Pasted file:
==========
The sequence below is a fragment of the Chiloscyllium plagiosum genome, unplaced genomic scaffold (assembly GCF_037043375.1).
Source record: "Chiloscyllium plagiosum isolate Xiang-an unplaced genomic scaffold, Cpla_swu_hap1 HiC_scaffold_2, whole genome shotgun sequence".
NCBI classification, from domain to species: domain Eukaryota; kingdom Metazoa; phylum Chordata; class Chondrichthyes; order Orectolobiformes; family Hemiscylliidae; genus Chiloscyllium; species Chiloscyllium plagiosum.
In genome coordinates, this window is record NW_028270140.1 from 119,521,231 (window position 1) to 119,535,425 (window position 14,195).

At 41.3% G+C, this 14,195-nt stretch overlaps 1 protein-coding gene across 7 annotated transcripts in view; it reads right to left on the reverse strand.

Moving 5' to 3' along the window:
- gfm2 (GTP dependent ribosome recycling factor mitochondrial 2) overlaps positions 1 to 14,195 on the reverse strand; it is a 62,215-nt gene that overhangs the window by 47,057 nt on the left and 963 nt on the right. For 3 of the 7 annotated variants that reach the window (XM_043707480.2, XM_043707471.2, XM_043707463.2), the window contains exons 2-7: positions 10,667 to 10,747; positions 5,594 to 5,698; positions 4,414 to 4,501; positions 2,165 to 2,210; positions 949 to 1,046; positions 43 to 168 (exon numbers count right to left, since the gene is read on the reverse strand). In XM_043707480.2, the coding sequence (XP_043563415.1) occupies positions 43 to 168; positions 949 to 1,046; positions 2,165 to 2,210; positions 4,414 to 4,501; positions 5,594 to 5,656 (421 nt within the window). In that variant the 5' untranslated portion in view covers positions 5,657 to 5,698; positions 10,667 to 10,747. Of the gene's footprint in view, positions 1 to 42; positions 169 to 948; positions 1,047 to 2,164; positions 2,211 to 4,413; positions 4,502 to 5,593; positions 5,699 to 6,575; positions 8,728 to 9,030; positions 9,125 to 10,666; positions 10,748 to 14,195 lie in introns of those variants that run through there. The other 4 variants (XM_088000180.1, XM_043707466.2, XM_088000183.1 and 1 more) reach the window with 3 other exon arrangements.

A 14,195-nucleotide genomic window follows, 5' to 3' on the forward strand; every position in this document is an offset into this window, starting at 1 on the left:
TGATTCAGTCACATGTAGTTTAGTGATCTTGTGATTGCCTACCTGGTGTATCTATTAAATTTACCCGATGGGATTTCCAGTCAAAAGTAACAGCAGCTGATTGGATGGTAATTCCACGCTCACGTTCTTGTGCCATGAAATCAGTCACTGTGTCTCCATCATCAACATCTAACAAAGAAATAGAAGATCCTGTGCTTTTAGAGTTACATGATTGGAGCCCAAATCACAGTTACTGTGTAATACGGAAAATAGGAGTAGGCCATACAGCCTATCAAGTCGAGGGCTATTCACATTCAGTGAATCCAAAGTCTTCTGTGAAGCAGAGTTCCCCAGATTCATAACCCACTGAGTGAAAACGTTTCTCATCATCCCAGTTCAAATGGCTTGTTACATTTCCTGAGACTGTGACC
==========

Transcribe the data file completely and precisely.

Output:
The sequence below is a fragment of the Chiloscyllium plagiosum genome, unplaced genomic scaffold (assembly GCF_037043375.1).
Source record: "Chiloscyllium plagiosum isolate Xiang-an unplaced genomic scaffold, Cpla_swu_hap1 HiC_scaffold_2, whole genome shotgun sequence".
NCBI classification, from domain to species: domain Eukaryota; kingdom Metazoa; phylum Chordata; class Chondrichthyes; order Orectolobiformes; family Hemiscylliidae; genus Chiloscyllium; species Chiloscyllium plagiosum.
In genome coordinates, this window is record NW_028270140.1 from 119,521,231 (window position 1) to 119,535,425 (window position 14,195).

At 41.3% G+C, this 14,195-nt stretch overlaps 1 protein-coding gene across 7 annotated transcripts in view; it reads right to left on the reverse strand.

Moving 5' to 3' along the window:
- gfm2 (GTP dependent ribosome recycling factor mitochondrial 2) overlaps positions 1 to 14,195 on the reverse strand; it is a 62,215-nt gene that overhangs the window by 47,057 nt on the left and 963 nt on the right. For 3 of the 7 annotated variants that reach the window (XM_043707480.2, XM_043707471.2, XM_043707463.2), the window contains exons 2-7: positions 10,667 to 10,747; positions 5,594 to 5,698; positions 4,414 to 4,501; positions 2,165 to 2,210; positions 949 to 1,046; positions 43 to 168 (exon numbers count right to left, since the gene is read on the reverse strand). In XM_043707480.2, the coding sequence (XP_043563415.1) occupies positions 43 to 168; positions 949 to 1,046; positions 2,165 to 2,210; positions 4,414 to 4,501; positions 5,594 to 5,656 (421 nt within the window). In that variant the 5' untranslated portion in view covers positions 5,657 to 5,698; positions 10,667 to 10,747. Of the gene's footprint in view, positions 1 to 42; positions 169 to 948; positions 1,047 to 2,164; positions 2,211 to 4,413; positions 4,502 to 5,593; positions 5,699 to 6,575; positions 8,728 to 9,030; positions 9,125 to 10,666; positions 10,748 to 14,195 lie in introns of those variants that run through there. The other 4 variants (XM_088000180.1, XM_043707466.2, XM_088000183.1 and 1 more) reach the window with 3 other exon arrangements.

A 14,195-nucleotide genomic window follows, 5' to 3' on the forward strand; every position in this document is an offset into this window, starting at 1 on the left:
TGATTCAGTCACATGTAGTTTAGTGATCTTGTGATTGCCTACCTGGTGTATCTATTAAATTTACCCGATGGGATTTCCAGTCAAAAGTAACAGCAGCTGATTGGATGGTAATTCCACGCTCACGTTCTTGTGCCATGAAATCAGTCACTGTGTCTCCATCATCAACATCTAACAAAGAAATAGAAGATCCTGTGCTTTTAGAGTTACATGATTGGAGCCCAAATCACAGTTACTGTGTAATACGGAAAATAGGAGTAGGCCATACAGCCTATCAAGTCGAGGGCTATTCACATTCAGTGAATCCAAAGTCTTCTGTGAAGCAGAGTTCCCCAGATTCATAACCCACTGAGTGAAAACGTTTCTCATCATCCCAGTTCAAATGGCTTGTTACATTTCCTGAGACTGTGACC